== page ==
Netherlands Plans to Develop 70 GW Offshore Wind Energy by 2050

Netherlands has set a target to build 70 GW of offshore wind energy by 2050, 50 GW of which is planned to be completed until 2040. In addition to power generation, the Dutch Government also plans some of the offshore wind power to be used for large scale green hydrogen production in the North Sea. The government has started working on having 21 GW of offshore wind to be operational by the end of this decade, which is equal to around 75% of the Netherlands’ current electricity consumption.

The government stated that in order to make the industry and society in the country more sustainable, offshore wind energy must continue to grow significantly after 2030, which is why plans are being made for the maximum that is thought to be needed.

From 2030, the government plans to build offshore wind farms hundreds of kilometers away from the coast in the North Sea. The Government said it wanted to develop large-scale energy hubs at sea in these remote areas and, as a result, not all future wind farms will need to be connected separately to the onshore electricity grid.

The government plans to utilize energy hubs built far offshore by linking several wind farms together and transporting energy they produce to onshore partly as electricity and partly as hydrogen. The hydrogen produced will be used by the industry to switch from gas.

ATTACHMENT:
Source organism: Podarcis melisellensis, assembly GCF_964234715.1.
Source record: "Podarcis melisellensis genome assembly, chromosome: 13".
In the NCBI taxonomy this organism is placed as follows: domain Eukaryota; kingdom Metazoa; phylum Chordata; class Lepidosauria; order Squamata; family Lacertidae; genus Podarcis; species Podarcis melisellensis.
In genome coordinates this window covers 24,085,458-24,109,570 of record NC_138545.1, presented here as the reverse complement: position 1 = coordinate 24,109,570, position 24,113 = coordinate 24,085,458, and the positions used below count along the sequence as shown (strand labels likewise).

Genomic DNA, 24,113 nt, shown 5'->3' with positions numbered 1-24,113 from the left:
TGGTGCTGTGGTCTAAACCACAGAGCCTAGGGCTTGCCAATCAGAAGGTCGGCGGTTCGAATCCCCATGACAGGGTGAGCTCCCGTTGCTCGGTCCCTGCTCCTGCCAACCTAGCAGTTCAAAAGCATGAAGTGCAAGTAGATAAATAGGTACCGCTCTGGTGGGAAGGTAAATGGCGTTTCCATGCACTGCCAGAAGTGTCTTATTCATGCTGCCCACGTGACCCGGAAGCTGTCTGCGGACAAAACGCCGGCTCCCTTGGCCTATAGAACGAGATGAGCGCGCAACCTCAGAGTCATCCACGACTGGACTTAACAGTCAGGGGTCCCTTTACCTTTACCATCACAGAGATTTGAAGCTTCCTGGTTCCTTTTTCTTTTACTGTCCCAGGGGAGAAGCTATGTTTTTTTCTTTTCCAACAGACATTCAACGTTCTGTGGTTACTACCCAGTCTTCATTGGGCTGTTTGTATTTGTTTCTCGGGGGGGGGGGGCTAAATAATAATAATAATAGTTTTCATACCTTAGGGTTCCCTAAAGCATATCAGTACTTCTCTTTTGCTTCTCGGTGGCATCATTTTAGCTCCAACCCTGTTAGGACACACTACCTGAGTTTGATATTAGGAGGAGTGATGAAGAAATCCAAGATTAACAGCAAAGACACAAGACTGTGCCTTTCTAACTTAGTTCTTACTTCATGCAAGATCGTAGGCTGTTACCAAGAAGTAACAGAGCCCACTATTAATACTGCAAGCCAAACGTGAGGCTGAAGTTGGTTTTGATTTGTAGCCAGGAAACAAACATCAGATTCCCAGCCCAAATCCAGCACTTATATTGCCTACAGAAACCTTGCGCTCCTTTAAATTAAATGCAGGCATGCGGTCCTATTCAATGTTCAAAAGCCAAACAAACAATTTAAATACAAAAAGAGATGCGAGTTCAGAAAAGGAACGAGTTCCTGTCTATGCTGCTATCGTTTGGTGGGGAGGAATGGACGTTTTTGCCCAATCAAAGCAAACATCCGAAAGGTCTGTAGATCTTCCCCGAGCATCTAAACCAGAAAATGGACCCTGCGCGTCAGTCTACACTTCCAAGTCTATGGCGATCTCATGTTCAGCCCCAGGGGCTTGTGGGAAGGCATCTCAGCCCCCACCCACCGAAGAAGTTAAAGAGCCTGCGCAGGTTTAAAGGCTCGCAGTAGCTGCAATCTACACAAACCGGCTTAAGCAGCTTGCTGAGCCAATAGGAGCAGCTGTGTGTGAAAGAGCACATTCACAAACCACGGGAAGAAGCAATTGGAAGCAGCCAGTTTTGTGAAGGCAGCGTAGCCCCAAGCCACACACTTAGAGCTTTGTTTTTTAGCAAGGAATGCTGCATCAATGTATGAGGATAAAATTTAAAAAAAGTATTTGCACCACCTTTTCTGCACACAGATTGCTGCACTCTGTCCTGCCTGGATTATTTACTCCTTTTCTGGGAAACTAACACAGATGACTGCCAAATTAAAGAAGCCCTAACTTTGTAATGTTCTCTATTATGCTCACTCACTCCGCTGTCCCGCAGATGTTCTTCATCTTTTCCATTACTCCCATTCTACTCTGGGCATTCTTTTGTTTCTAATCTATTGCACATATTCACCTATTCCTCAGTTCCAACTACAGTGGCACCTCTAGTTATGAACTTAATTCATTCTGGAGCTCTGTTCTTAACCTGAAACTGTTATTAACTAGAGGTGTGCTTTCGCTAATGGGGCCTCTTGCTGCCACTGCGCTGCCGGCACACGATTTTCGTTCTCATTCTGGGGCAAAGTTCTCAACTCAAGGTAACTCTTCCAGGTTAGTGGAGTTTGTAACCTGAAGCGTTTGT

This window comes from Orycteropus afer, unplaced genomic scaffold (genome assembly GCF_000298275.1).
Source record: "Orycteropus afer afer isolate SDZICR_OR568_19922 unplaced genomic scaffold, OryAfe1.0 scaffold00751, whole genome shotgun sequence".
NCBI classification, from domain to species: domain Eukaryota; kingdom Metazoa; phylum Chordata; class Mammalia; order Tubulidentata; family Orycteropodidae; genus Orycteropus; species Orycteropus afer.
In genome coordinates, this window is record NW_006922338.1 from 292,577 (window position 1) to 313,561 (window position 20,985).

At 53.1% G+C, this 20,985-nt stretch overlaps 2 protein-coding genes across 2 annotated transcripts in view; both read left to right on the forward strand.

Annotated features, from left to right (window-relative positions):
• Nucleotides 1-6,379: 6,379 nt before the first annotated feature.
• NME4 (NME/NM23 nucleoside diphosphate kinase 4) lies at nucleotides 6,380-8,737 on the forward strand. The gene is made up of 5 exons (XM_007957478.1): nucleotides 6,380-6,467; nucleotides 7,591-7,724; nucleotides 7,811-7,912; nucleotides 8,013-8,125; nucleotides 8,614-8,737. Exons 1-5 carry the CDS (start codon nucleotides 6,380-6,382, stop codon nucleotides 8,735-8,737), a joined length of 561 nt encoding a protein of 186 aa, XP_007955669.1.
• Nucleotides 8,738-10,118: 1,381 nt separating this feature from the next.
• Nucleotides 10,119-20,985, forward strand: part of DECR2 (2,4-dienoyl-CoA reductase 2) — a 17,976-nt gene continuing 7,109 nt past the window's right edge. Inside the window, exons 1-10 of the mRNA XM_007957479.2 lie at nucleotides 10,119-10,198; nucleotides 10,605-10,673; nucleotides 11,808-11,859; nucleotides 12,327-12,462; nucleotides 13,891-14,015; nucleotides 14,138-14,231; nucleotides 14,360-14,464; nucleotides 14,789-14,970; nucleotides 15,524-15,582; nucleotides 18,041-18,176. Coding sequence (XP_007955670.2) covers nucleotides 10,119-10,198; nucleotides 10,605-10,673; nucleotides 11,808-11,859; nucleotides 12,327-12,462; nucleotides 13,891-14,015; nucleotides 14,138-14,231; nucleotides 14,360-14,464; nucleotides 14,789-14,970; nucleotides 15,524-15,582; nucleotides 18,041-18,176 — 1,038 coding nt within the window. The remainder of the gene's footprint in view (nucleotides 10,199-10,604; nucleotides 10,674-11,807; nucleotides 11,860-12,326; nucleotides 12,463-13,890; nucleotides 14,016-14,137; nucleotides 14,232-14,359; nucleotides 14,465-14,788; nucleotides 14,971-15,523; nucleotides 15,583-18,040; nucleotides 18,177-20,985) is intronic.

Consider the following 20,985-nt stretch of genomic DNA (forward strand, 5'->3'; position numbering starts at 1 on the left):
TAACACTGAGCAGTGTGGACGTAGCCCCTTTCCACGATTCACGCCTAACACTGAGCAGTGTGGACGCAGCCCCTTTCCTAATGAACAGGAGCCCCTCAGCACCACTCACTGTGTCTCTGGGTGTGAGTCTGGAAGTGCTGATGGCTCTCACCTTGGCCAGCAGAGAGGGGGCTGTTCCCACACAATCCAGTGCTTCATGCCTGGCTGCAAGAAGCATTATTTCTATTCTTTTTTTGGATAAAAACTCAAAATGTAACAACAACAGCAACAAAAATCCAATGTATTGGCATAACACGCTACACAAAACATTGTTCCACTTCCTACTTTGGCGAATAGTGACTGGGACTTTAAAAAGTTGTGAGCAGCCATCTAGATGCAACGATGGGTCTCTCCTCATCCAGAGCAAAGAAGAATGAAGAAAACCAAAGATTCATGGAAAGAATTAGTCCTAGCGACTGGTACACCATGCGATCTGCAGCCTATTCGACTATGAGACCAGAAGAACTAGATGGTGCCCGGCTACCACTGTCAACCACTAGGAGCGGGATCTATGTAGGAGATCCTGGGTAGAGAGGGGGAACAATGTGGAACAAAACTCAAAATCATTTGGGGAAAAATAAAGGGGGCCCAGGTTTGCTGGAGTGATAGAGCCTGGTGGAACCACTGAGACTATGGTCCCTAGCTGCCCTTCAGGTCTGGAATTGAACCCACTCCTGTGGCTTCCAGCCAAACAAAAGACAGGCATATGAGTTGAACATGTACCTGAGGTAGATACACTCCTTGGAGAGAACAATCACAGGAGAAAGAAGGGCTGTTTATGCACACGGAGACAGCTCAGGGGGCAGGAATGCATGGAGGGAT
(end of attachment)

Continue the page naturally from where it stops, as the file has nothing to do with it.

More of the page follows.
Connections with other North Sea countries can also be made via the hubs, which will contribute to security of supply.

The government’s 2050 target was announced last week, shortly after the nine members, including the Netherlands, of the North Seas Energy Cooperation (NSEC) agreed to install at least 260 GW of offshore wind capacity by 2050. That number represents more than 85% of the EU-wide ambition to reach 300 GW by the same year.

“Earlier this year, we made firm plans for 2030. We are now also laying down an ambitious plan up to 2050. This gives us the space to look further ahead and work carefully”, the Netherlands’ Minister for Climate and Energy Jetten said.

“70 gigawatts of power is very ambitious and in the coming years we will look at exactly how many gigawatts are needed. This gives us the opportunity to sustainably electrify a large part of the Netherlands and to generate green hydrogen for industry, for example.”

The Dutch government underlined that the potential ecological effects of these offshore wind farms will be looked at carefully.

Sufficient space in the North Sea must also be available for other activities such as fishing and shipping, and the Government is investigating how all interests can go hand in hand through the North Sea Programme.

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